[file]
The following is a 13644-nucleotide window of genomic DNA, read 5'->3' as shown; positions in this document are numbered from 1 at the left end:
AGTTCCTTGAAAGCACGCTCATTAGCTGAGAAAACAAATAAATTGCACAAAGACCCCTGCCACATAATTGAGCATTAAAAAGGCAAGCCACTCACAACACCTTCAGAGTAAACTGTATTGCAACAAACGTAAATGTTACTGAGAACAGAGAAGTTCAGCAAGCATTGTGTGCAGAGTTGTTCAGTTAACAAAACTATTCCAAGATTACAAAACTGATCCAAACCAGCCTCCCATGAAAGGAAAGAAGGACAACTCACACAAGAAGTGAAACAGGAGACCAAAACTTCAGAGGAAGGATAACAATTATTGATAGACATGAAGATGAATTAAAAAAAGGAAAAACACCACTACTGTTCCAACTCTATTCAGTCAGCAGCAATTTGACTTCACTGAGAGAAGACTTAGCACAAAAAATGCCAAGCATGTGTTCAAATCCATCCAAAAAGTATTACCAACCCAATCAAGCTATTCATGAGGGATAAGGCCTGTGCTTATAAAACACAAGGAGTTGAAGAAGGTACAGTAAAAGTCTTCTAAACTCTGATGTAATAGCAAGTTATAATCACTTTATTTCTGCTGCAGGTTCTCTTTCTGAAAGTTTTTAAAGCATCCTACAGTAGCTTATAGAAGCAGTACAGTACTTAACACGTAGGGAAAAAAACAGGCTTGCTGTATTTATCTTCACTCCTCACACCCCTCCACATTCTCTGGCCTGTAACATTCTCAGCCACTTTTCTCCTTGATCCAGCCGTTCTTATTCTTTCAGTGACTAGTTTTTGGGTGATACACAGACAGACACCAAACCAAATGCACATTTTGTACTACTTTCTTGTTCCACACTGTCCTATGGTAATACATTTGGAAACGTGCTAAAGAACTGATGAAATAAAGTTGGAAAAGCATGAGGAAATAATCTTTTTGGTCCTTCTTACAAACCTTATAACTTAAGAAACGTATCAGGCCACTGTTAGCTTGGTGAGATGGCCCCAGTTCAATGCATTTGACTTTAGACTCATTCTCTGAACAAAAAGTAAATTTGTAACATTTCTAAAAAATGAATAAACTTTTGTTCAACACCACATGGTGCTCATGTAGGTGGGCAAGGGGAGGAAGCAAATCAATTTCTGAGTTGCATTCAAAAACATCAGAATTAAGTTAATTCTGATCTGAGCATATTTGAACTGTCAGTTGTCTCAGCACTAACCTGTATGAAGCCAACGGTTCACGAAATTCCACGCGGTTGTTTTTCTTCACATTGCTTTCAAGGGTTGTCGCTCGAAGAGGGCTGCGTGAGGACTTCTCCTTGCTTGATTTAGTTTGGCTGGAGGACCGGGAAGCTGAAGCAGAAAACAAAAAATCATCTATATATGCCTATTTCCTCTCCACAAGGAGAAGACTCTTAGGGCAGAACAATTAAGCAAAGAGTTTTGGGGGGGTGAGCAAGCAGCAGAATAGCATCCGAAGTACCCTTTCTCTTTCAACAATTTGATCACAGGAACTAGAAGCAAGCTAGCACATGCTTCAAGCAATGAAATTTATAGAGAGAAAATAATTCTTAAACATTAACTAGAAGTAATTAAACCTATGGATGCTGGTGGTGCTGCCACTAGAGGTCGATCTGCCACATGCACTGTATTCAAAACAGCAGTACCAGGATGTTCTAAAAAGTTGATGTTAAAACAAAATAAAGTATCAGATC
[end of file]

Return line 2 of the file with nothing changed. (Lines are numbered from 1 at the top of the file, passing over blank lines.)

AGTTCCTTGAAAGCACGCTCATTAGCTGAGAAAACAAATAAATTGCACAAAGACCCCTGCCACATAATTGAGCATTAAAAAGGCAAGCCACTCACAACACCTTCAGAGTAAACTGTATTGCAACAAACGTAAATGTTACTGAGAACAGAGAAGTTCAGCAAGCATTGTGTGCAGAGTTGTTCAGTTAACAAAACTATTCCAAGATTACAAAACTGATCCAAACCAGCCTCCCATGAAAGGAAAGAAGGACAACTCACACAAGAAGTGAAACAGGAGACCAAAACTTCAGAGGAAGGATAACAATTATTGATAGACATGAAGATGAATTAAAAAAAGGAAAAACACCACTACTGTTCCAACTCTATTCAGTCAGCAGCAATTTGACTTCACTGAGAGAAGACTTAGCACAAAAAATGCCAAGCATGTGTTCAAATCCATCCAAAAAGTATTACCAACCCAATCAAGCTATTCATGAGGGATAAGGCCTGTGCTTATAAAACACAAGGAGTTGAAGAAGGTACAGTAAAAGTCTTCTAAACTCTGATGTAATAGCAAGTTATAATCACTTTATTTCTGCTGCAGGTTCTCTTTCTGAAAGTTTTTAAAGCATCCTACAGTAGCTTATAGAAGCAGTACAGTACTTAACACGTAGGGAAAAAAACAGGCTTGCTGTATTTATCTTCACTCCTCACACCCCTCCACATTCTCTGGCCTGTAACATTCTCAGCCACTTTTCTCCTTGATCCAGCCGTTCTTATTCTTTCAGTGACTAGTTTTTGGGTGATACACAGACAGACACCAAACCAAATGCACATTTTGTACTACTTTCTTGTTCCACACTGTCCTATGGTAATACATTTGGAAACGTGCTAAAGAACTGATGAAATAAAGTTGGAAAAGCATGAGGAAATAATCTTTTTGGTCCTTCTTACAAACCTTATAACTTAAGAAACGTATCAGGCCACTGTTAGCTTGGTGAGATGGCCCCAGTTCAATGCATTTGACTTTAGACTCATTCTCTGAACAAAAAGTAAATTTGTAACATTTCTAAAAAATGAATAAACTTTTGTTCAACACCACATGGTGCTCATGTAGGTGGGCAAGGGGAGGAAGCAAATCAATTTCTGAGTTGCATTCAAAAACATCAGAATTAAGTTAATTCTGATCTGAGCATATTTGAACTGTCAGTTGTCTCAGCACTAACCTGTATGAAGCCAACGGTTCACGAAATTCCACGCGGTTGTTTTTCTTCACATTGCTTTCAAGGGTTGTCGCTCGAAGAGGGCTGCGTGAGGACTTCTCCTTGCTTGATTTAGTTTGGCTGGAGGACCGGGAAGCTGAAGCAGAAAACAAAAAATCATCTATATATGCCTATTTCCTCTCCACAAGGAGAAGACTCTTAGGGCAGAACAATTAAGCAAAGAGTTTTGGGGGGGTGAGCAAGCAGCAGAATAGCATCCGAAGTACCCTTTCTCTTTCAACAATTTGATCACAGGAACTAGAAGCAAGCTAGCACATGCTTCAAGCAATGAAATTTATAGAGAGAAAATAATTCTTAAACATTAACTAGAAGTAATTAAACCTATGGATGCTGGTGGTGCTGCCACTAGAGGTCGATCTGCCACATGCACTGTATTCAAAACAGCAGTACCAGGATGTTCTAAAAAGTTGATGTTAAAACAAAATAAAGTATCAGATC